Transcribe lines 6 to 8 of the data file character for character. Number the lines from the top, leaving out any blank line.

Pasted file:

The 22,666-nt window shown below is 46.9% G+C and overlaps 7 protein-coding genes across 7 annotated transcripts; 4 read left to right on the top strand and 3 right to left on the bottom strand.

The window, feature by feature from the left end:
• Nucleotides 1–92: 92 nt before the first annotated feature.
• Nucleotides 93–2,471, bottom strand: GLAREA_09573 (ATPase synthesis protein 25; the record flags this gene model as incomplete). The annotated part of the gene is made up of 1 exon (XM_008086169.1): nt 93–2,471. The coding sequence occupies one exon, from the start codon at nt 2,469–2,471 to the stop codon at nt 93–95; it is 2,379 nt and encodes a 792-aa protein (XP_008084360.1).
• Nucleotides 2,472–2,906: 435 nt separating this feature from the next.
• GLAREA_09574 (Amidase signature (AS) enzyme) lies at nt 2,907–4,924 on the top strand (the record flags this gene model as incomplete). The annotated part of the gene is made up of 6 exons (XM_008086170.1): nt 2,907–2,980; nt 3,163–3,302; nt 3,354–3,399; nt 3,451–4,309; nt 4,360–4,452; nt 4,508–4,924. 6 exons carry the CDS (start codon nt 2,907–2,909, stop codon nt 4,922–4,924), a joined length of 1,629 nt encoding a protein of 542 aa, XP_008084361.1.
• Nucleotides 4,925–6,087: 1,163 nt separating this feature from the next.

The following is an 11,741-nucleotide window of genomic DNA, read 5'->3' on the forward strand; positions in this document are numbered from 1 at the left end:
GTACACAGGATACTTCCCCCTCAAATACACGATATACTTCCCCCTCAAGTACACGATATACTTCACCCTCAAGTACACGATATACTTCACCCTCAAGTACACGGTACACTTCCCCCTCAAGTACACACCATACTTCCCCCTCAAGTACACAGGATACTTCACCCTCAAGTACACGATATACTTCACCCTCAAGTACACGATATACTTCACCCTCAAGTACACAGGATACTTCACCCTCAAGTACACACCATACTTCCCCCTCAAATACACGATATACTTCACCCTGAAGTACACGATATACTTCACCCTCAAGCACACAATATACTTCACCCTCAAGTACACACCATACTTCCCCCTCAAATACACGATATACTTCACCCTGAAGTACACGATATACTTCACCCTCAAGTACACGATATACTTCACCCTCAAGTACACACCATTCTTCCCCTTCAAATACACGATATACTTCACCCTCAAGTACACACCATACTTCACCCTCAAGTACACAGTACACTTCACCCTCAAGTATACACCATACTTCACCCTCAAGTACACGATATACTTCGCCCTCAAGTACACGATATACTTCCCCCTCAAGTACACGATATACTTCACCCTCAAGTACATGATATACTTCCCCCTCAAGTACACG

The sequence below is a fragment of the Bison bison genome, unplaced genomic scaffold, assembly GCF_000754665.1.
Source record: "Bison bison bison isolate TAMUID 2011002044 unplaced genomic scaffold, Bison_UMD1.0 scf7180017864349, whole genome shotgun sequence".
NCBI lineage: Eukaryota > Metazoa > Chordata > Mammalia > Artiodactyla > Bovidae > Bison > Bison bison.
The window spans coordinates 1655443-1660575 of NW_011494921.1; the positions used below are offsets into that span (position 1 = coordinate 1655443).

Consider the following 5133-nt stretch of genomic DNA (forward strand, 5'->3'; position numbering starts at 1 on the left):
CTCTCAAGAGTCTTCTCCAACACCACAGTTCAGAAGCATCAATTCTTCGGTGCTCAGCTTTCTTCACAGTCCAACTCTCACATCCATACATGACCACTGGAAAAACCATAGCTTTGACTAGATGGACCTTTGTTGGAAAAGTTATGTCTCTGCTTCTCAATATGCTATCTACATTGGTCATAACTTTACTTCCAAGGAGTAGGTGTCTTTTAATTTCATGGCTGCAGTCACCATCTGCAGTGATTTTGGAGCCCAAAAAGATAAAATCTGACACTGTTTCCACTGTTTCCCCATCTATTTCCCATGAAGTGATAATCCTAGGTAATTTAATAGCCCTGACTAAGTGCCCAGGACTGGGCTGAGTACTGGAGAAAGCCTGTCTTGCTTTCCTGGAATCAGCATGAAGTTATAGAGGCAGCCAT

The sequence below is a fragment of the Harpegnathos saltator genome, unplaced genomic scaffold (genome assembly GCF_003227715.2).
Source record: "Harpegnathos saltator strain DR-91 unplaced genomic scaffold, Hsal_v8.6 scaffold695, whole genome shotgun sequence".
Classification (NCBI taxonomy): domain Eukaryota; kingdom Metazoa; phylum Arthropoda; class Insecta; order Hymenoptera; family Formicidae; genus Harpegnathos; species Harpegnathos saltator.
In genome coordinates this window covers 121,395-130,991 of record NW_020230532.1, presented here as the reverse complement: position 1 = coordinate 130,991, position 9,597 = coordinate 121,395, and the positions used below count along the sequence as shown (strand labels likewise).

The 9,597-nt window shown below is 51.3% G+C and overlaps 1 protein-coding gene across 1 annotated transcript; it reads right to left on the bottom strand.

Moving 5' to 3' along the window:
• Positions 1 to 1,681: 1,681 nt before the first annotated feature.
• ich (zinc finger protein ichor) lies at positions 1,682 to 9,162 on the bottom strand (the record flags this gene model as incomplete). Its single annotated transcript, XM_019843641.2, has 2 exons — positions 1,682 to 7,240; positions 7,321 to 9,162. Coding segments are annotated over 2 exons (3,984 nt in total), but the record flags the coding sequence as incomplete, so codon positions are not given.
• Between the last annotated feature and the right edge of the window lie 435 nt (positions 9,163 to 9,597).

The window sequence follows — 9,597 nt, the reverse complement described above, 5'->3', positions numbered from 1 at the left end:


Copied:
• GLAREA_09574 (Amidase signature (AS) enzyme) lies at nt 2,907–4,924 on the top strand (the record flags this gene model as incomplete). The annotated part of the gene is made up of 6 exons (XM_008086170.1): nt 2,907–2,980; nt 3,163–3,302; nt 3,354–3,399; nt 3,451–4,309; nt 4,360–4,452; nt 4,508–4,924. 6 exons carry the CDS (start codon nt 2,907–2,909, stop codon nt 4,922–4,924), a joined length of 1,629 nt encoding a protein of 542 aa, XP_008084361.1.
• Nucleotides 4,925–6,087: 1,163 nt separating this feature from the next.

The following is an 11,741-nucleotide window of genomic DNA, read 5'->3' on the forward strand; positions in this document are numbered from 1 at the left end: